I have been sharing my studio, my house, my bed and my life with one of my closest girlfriends Wynn. More than a foot of fresh spring snow greeted her when she got off the plane last Saturday (good thing she left her flip-flops at home in Nashville). Just over a year ago she came to nurse me physically and emotionally through a difficult major surgery. Recently Wynn needed a “Montana fix” and I needed a “Wynn fix” so I scraped together the moola for a ticket. Despite the 16 hour days of finish work - “the nest” (studio nap room) was not ready for her even though she had already dubbed it “Wynn’s room” on Facebook. She arrived early afternoon but the day was gobbled up by what felt like a zillion errands before we bounced up the mountain road in my truck. Wynn plucked her way through the muck and mud of the construction zone; I opened the studio door with a flourish, stepped aside so that she could enter... “F*CK!” she screamed.
Followed by “F*CK!!!”
and another happy overwhelmed “F*CK!!!” She grabbed my arm to steady herself. Tears sprung and rolled down her face. We held hands.
Wynn has known me since before my life on the mountain - a looooooooong time. She congratulated the addition of electricity to my cabin home knowing better than anyone just how much fuel this insomniac burned in her Coleman lanterns during those first years. Wynn was one of the few guests who ventured to stay during the seven years I lived without plumbing. She knew all about “Smoky” the sweet o’l retired railroader who let me use his garage shop with the big barrel trash burner stove for a studio. She cheered me on when I closed in the covered cabin porch with plywood and windows to make a studio at home – dragging my sculptures outside at sunrise each day to work since the ceiling was too low to stand them up inside – then dragging them back before the afternoon mountain thunderstorms. Wynn met and loved Freeman – the painter for whom I modeled for fourteen years before nursing him through terminal illness. She cried with me when she heard Freeman died in my arms. She encouraged me to accept his widow Daisy’s invitation to use Freeman’s studio as my own. Spacious – complete with an office, a shower and a nap room; I spent more time working and sleeping there than at home during the years I enjoyed Freeman’s special space. Wynn sent me $1000 when I was busy creating the first five “Reliquaries” for my first solo museum exhibit – too broke for anything but basic food but of course able to buy stained glass and steel – whatever necessary to realize my vision of the works. She let me take her climbing on slimy rock in the bug and slug infested Tennessee cliffs when I found myself studioless – she understood my need to push the edge and never gave up on my passion and vision when the studioless years stretched impossibly long.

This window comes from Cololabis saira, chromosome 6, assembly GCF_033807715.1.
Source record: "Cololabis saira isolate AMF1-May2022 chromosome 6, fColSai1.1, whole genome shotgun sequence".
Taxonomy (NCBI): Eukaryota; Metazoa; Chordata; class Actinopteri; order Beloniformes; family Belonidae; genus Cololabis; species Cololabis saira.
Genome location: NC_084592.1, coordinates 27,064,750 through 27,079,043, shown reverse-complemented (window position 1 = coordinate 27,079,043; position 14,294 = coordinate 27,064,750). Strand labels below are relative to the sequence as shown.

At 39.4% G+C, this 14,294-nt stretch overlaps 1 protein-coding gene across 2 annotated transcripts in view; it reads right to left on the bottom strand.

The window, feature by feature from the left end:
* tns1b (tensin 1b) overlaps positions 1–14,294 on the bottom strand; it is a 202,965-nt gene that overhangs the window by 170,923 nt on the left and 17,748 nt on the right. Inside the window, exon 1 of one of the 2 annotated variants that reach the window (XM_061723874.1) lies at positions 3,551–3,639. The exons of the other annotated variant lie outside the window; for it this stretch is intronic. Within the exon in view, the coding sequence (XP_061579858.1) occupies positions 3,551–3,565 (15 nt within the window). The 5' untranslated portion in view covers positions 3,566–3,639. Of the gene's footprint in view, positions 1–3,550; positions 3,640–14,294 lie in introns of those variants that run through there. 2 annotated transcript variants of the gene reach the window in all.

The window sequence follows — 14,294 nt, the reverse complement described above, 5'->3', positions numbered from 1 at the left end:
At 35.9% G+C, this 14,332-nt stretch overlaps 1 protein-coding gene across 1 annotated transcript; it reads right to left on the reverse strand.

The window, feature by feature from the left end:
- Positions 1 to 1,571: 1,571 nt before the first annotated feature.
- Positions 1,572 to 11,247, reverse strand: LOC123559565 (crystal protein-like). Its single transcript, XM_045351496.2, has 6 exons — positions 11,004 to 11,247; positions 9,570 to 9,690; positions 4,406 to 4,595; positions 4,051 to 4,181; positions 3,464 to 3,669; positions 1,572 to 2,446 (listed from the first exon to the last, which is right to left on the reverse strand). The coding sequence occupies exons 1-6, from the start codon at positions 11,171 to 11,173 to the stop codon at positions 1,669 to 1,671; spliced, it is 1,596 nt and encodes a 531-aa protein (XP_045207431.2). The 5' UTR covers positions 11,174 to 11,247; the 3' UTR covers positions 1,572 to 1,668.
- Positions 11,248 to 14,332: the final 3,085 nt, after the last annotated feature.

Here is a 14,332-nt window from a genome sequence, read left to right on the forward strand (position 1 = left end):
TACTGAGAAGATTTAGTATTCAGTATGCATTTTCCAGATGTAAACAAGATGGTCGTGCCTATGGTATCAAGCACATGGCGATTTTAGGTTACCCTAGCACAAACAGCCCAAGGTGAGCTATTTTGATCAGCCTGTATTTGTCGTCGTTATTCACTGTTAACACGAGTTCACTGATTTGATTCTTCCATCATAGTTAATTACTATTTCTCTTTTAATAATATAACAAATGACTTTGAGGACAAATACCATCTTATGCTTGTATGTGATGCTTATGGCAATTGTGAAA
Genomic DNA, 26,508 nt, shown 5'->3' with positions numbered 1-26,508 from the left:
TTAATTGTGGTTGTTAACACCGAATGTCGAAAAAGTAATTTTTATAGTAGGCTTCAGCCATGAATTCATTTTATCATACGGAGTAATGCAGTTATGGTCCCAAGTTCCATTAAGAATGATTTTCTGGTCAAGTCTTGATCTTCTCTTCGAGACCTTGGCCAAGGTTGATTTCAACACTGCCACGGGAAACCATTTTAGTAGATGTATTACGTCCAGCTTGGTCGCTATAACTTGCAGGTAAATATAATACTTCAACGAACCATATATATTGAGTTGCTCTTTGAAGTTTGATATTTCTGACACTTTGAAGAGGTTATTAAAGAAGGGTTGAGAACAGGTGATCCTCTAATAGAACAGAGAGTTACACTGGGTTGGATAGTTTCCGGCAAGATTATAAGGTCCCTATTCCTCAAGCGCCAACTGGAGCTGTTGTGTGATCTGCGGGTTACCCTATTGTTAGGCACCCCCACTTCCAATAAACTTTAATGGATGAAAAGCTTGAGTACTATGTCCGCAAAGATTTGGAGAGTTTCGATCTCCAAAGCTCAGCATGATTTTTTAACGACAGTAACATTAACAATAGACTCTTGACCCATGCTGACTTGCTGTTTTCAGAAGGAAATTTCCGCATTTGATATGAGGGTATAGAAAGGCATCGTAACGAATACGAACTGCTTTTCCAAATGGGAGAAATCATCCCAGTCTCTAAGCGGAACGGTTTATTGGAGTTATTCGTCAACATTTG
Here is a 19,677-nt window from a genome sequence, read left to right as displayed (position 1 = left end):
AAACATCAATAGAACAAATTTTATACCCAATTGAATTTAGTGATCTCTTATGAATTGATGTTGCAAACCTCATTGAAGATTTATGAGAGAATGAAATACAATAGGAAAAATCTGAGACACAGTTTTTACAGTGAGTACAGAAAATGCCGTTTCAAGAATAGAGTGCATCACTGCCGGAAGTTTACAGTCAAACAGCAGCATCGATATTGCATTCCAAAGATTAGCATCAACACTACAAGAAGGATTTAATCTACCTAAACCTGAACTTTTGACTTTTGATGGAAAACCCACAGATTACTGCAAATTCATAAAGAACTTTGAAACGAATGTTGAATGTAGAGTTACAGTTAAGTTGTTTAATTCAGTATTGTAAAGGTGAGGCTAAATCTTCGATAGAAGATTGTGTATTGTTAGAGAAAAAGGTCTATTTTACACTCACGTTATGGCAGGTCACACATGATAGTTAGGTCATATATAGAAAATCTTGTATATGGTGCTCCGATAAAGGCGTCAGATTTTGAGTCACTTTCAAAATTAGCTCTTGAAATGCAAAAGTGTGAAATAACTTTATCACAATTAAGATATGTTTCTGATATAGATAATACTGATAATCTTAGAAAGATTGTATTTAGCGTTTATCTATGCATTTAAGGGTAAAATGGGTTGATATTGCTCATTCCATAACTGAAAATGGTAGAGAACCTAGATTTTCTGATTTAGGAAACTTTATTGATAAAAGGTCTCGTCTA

I cannot imagine life without Wynn.